Marine Welder and Machinist Keeps Metal Together
USS HARPERS FERRY - It is Sept. 4, 2013 on the Pacific Ocean. Temperatures are peaking in the mid 80’s, humidity is very high. Aboard USS Harpers Ferry (LSD 49), it feels extra hot and muggy inside the well deck, a large hollow chamber built to hold vehicles, vessels and cargo for amphibious operations.
Toward the back of the well deck, remains a lone amphibious assault vehicle 7, separated from the others. Small streaks of turquoise light shoot from underneath the massive green armored personnel carrier. A walk to the other side reveals a Marine lying on his back welding aluminum together.
Cpl. Jose I. Navarrette serves 13th Marine Expeditionary Unit as a metal worker with Combat Logistics Battalion 13, during its 2013 Western Pacific Deployment. He is the only Marine welder aboard the Harpers Ferry, however he serves with distinction in many, many other ways as part of an AAV-R7 crew.
His main expertise is two-fold; first as a welder and second as a machinist. Welding is the repairing of breaks, replacing of plates and the fusion of metal under extreme temperatures. While machining is the fabricating or repairing of parts or components, including frames or modifications.
Born in Guatemala, he moved to the U.S. with this family when he was six and spent most of his youth in Hayward, Calif., a town outside San Jose. After spending a short time working as an accountant, he decided he wanted to better himself and joined the Marine Corps January 2010. Upon graduation he went to occupational school at Ft. Lee, Va. to learn his trade.
“When I signed up, I wanted to be a welder,” said Navarrette. “Everything about this job sounded interesting, learning a trade, creating with your hands. Not sitting behind a desk crunching numbers all day.”
While attending MOS school, he was given a rare learning opportunity very few maintenance Marines can lay claim to.
“At the time the Marine Corps was trying to combine the machinist [military occupational specialties] of both welder and machinist and I was part of that test bed,” said the 24-year-old Marine. “But, the school was only able to go through with a few classes and qualify few of us before they cancelled the program.”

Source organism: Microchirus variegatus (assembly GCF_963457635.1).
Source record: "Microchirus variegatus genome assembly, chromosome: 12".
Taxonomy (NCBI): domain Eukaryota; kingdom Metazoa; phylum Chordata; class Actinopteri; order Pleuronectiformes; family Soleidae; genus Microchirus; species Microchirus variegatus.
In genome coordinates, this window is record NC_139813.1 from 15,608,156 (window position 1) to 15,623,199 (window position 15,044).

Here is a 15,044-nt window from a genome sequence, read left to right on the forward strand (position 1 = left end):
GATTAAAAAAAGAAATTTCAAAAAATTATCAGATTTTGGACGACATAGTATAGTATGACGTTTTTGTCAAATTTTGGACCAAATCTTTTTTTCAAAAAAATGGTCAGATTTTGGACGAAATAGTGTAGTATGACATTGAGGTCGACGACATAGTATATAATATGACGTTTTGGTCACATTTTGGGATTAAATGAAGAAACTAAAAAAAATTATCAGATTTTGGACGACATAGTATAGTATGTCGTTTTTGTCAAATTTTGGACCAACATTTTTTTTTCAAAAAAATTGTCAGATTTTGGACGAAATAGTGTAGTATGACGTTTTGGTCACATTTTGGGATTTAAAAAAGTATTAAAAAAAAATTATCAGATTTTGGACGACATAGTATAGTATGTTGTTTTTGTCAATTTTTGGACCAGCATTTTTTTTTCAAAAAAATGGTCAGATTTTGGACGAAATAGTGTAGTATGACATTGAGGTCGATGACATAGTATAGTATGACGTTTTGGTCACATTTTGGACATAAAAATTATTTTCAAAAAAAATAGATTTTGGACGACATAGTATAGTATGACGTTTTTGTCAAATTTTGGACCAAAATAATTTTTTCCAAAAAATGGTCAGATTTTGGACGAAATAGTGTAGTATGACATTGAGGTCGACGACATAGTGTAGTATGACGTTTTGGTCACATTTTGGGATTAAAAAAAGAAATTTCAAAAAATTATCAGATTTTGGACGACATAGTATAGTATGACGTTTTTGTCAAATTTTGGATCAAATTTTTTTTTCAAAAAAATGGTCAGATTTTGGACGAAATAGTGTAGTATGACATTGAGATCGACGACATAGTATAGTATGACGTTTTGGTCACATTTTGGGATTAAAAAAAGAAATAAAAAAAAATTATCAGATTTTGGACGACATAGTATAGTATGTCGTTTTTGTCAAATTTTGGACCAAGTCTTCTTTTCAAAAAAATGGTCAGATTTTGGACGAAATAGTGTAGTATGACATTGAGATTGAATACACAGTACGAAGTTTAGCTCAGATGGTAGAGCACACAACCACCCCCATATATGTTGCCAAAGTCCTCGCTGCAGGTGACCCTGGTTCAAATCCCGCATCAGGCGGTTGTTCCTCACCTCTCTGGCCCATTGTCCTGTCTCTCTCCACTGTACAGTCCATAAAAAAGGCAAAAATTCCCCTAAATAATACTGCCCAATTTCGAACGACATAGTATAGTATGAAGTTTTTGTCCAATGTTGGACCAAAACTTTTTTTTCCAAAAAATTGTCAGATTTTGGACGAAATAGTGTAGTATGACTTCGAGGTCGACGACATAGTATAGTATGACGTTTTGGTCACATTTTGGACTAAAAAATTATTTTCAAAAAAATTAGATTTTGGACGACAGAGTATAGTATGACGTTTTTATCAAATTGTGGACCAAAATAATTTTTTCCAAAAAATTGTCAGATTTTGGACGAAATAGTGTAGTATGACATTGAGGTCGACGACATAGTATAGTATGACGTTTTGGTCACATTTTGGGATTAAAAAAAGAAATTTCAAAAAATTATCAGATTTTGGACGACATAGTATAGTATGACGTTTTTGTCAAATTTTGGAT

Satisfied with the bead of metal he just fused on an aluminum frame, Navarrette sits up, sweat dripping from his nose and glasses, grabs a drink of water and tells one his Marines to grab a tool. His coveralls bear small patches of grease stains, masking some of the digital marine pattern. He also sports leather clothing to protect him from the high heat and other hazards of his job.
“What makes this job challenging is that this aluminum is old,” said Navarrette. “This frame here is 40-50 years old, which means you have to be careful. Use too much heat and you risk making the cracks spread. Not enough heat and you only patch it, risking the crack returning much worse.”
He returns to his work, this time to shave pieces of aluminum to get the right fusion of metal. His current project is a crack on the support arm of an AAV-P7. The six-foot tear is longer than he is tall. But standing at 5-feet 4-inches means he can get into places his other team members cannot.
“He’s saved the Marine Corps $2.3 million dollars, this past quarter,” said Sgt. Aaron R. Doss, the AAV-R7 Crew Chief, Maintenance Detachment, CLB-13, 13th MEU and Lufkin, Texas native. “He’s keeping tracks from going to [upper echelon maintenance], so we can continue using them for training. He’s replaced engines, transmissions and steering units… It’s very rare to have a welder attached to an R-7 crew, even rarer to have someone with his huge set of skills.”